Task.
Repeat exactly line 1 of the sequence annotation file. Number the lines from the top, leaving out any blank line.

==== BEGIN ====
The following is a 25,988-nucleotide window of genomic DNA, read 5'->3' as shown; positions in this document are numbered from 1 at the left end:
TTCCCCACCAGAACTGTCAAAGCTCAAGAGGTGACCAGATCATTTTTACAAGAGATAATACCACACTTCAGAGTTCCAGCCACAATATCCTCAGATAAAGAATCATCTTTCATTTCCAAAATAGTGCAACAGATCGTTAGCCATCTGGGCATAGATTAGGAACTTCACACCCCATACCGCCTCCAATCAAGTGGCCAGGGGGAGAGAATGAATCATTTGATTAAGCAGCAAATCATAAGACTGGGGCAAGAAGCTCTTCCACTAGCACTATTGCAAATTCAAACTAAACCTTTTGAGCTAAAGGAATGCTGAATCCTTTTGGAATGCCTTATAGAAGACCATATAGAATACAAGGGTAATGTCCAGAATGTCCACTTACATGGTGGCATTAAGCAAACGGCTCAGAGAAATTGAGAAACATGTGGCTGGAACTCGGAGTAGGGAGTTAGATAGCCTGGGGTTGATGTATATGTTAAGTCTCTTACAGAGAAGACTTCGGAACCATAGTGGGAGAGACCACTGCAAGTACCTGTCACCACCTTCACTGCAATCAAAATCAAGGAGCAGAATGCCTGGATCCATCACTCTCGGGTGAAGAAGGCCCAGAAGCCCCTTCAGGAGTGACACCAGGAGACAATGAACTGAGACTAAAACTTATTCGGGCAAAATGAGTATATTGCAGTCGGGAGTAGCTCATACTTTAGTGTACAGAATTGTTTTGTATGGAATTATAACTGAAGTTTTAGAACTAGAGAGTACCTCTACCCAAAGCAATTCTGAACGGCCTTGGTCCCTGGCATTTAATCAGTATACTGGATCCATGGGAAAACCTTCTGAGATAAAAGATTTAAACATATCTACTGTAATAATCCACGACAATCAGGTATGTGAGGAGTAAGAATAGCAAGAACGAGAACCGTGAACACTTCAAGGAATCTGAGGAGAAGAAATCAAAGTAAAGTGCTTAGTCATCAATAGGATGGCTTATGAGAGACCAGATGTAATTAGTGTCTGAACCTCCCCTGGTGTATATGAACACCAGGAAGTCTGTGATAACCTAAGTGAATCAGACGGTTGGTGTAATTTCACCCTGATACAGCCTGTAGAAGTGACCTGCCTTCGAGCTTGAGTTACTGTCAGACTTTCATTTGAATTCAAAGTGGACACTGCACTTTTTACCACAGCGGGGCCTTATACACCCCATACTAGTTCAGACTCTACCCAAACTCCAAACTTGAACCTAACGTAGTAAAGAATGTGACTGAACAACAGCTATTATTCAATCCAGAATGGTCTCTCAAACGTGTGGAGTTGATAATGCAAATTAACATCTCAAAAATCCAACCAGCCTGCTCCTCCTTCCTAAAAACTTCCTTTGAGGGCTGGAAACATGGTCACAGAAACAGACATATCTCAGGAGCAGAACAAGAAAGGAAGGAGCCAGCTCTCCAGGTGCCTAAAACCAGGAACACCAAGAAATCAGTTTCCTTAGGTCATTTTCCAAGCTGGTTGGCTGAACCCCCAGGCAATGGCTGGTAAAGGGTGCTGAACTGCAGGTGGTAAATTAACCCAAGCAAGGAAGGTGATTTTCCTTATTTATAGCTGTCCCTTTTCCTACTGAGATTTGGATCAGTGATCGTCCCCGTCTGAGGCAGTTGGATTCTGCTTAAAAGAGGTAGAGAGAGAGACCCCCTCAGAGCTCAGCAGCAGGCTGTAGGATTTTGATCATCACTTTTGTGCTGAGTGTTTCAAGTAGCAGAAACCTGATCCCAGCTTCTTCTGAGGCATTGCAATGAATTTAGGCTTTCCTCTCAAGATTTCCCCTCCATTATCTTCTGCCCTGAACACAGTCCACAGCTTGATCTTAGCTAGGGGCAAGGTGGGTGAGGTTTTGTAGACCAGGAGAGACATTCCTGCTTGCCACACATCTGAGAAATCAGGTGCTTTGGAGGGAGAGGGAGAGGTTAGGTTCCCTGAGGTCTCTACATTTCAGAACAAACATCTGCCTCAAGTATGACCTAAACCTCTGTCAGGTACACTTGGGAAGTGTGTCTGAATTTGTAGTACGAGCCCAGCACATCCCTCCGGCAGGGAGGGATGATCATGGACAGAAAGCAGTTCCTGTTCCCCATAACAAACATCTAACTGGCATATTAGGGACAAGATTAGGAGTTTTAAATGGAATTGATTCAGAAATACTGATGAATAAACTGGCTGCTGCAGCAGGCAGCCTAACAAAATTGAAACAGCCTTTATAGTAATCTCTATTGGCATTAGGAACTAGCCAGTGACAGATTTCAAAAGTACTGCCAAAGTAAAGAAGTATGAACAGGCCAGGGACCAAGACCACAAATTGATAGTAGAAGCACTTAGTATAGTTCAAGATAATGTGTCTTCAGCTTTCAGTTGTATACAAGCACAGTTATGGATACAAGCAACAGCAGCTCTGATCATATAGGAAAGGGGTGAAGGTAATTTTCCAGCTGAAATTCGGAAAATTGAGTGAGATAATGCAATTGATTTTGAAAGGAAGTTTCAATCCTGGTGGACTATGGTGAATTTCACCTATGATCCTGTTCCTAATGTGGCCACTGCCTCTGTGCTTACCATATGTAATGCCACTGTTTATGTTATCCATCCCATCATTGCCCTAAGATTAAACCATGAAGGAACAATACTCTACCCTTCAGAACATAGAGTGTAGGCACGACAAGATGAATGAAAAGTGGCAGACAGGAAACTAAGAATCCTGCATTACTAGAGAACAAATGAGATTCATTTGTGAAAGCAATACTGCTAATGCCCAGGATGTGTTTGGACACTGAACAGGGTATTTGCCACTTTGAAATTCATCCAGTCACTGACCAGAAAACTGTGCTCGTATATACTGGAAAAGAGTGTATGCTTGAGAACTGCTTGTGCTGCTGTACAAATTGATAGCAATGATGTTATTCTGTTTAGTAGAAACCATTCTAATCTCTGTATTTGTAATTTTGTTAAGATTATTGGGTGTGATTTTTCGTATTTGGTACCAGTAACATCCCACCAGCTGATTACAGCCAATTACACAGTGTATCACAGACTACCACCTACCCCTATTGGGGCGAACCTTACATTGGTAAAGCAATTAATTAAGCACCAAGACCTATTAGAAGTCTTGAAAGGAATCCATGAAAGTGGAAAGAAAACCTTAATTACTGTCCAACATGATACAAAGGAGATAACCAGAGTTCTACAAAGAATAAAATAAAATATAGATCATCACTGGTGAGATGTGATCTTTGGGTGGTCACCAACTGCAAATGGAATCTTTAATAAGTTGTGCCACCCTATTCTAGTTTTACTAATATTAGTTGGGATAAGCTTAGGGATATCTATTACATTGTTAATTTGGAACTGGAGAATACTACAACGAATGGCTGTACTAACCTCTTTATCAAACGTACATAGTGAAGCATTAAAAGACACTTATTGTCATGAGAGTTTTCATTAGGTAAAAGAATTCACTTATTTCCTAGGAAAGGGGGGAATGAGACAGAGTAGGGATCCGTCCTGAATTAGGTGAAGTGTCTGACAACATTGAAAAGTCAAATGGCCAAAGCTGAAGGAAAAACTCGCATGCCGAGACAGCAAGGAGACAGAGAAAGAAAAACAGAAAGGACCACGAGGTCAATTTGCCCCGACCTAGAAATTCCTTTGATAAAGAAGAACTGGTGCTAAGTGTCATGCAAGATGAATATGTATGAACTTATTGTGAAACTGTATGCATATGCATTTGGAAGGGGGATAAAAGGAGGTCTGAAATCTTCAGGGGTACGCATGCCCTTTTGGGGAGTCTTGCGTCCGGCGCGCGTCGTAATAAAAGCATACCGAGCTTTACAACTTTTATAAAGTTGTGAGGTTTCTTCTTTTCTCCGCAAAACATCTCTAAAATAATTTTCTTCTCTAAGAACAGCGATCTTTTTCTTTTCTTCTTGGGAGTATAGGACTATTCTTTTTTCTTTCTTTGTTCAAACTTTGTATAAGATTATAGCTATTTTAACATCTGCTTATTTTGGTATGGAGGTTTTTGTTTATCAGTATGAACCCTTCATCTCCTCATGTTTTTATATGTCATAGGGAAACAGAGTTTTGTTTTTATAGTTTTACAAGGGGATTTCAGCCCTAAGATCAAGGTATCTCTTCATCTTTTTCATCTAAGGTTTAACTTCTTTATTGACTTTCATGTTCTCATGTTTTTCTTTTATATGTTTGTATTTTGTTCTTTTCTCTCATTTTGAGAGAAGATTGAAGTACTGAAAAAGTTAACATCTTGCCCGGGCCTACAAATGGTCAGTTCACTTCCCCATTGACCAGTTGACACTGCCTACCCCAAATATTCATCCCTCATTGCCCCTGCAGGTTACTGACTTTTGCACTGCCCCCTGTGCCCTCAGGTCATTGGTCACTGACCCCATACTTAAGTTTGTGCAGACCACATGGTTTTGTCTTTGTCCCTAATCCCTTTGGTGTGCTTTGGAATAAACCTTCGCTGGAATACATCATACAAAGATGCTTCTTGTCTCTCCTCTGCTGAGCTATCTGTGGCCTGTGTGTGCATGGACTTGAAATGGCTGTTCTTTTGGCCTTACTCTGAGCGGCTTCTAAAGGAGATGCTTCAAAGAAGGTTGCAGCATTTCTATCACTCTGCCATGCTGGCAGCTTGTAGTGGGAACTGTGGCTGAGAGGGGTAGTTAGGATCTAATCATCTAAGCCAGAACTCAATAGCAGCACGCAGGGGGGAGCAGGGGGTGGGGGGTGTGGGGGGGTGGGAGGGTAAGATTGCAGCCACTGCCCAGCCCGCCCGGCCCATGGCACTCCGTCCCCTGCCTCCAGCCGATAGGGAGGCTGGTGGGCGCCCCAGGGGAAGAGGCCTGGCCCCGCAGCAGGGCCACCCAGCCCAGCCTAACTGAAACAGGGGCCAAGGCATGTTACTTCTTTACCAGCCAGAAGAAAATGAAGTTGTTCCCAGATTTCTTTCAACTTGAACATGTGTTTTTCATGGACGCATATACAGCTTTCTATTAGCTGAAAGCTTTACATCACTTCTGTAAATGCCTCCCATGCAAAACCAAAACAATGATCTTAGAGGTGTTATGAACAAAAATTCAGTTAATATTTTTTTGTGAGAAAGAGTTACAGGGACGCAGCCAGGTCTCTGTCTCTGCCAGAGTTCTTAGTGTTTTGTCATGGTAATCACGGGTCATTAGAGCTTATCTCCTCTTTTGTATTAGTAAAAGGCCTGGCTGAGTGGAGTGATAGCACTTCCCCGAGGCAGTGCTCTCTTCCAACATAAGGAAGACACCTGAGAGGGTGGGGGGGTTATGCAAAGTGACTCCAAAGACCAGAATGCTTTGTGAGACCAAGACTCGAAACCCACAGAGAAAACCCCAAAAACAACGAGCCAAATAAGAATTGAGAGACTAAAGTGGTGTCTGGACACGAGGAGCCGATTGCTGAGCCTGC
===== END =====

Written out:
The following is a 25,988-nucleotide window of genomic DNA, read 5'->3' as shown; positions in this document are numbered from 1 at the left end: